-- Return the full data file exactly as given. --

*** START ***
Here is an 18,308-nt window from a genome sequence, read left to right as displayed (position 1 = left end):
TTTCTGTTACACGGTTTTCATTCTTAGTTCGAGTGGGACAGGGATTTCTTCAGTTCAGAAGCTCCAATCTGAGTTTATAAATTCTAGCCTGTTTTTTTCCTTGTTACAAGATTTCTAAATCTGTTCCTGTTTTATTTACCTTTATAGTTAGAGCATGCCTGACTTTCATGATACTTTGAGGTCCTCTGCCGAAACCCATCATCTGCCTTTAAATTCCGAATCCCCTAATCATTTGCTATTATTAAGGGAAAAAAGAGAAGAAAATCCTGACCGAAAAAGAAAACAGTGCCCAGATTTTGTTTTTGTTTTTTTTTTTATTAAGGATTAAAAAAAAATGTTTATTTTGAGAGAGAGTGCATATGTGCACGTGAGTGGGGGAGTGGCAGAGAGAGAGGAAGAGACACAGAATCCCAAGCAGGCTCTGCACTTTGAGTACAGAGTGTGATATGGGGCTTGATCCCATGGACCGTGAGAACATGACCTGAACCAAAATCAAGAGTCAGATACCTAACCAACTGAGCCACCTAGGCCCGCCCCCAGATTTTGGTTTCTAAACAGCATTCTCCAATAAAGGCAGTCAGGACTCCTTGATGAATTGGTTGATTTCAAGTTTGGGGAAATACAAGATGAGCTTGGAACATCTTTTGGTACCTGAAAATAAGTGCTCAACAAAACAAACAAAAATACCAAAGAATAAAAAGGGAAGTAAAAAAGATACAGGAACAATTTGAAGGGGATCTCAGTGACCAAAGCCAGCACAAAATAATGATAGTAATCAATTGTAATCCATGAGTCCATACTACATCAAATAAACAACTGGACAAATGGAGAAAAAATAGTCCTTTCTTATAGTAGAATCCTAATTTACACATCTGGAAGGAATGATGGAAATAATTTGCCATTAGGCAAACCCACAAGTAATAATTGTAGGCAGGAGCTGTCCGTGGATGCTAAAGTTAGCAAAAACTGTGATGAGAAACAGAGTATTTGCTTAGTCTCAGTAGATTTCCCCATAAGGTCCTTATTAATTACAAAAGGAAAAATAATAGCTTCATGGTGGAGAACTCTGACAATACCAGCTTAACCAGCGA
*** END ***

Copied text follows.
Here is an 18,308-nt window from a genome sequence, read left to right as displayed (position 1 = left end):
TTTCTGTTACACGGTTTTCATTCTTAGTTCGAGTGGGACAGGGATTTCTTCAGTTCAGAAGCTCCAATCTGAGTTTATAAATTCTAGCCTGTTTTTTTCCTTGTTACAAGATTTCTAAATCTGTTCCTGTTTTATTTACCTTTATAGTTAGAGCATGCCTGACTTTCATGATACTTTGAGGTCCTCTGCCGAAACCCATCATCTGCCTTTAAATTCCGAATCCCCTAATCATTTGCTATTATTAAGGGAAAAAAGAGAAGAAAATCCTGACCGAAAAAGAAAACAGTGCCCAGATTTTGTTTTTGTTTTTTTTTTTATTAAGGATTAAAAAAAAATGTTTATTTTGAGAGAGAGTGCATATGTGCACGTGAGTGGGGGAGTGGCAGAGAGAGAGGAAGAGACACAGAATCCCAAGCAGGCTCTGCACTTTGAGTACAGAGTGTGATATGGGGCTTGATCCCATGGACCGTGAGAACATGACCTGAACCAAAATCAAGAGTCAGATACCTAACCAACTGAGCCACCTAGGCCCGCCCCCAGATTTTGGTTTCTAAACAGCATTCTCCAATAAAGGCAGTCAGGACTCCTTGATGAATTGGTTGATTTCAAGTTTGGGGAAATACAAGATGAGCTTGGAACATCTTTTGGTACCTGAAAATAAGTGCTCAACAAAACAAACAAAAATACCAAAGAATAAAAAGGGAAGTAAAAAAGATACAGGAACAATTTGAAGGGGATCTCAGTGACCAAAGCCAGCACAAAATAATGATAGTAATCAATTGTAATCCATGAGTCCATACTACATCAAATAAACAACTGGACAAATGGAGAAAAAATAGTCCTTTCTTATAGTAGAATCCTAATTTACACATCTGGAAGGAATGATGGAAATAATTTGCCATTAGGCAAACCCACAAGTAATAATTGTAGGCAGGAGCTGTCCGTGGATGCTAAAGTTAGCAAAAACTGTGATGAGAAACAGAGTATTTGCTTAGTCTCAGTAGATTTCCCCATAAGGTCCTTATTAATTACAAAAGGAAAAATAATAGCTTCATGGTGGAGAACTCTGACAATACCAGCTTAACCAGCGA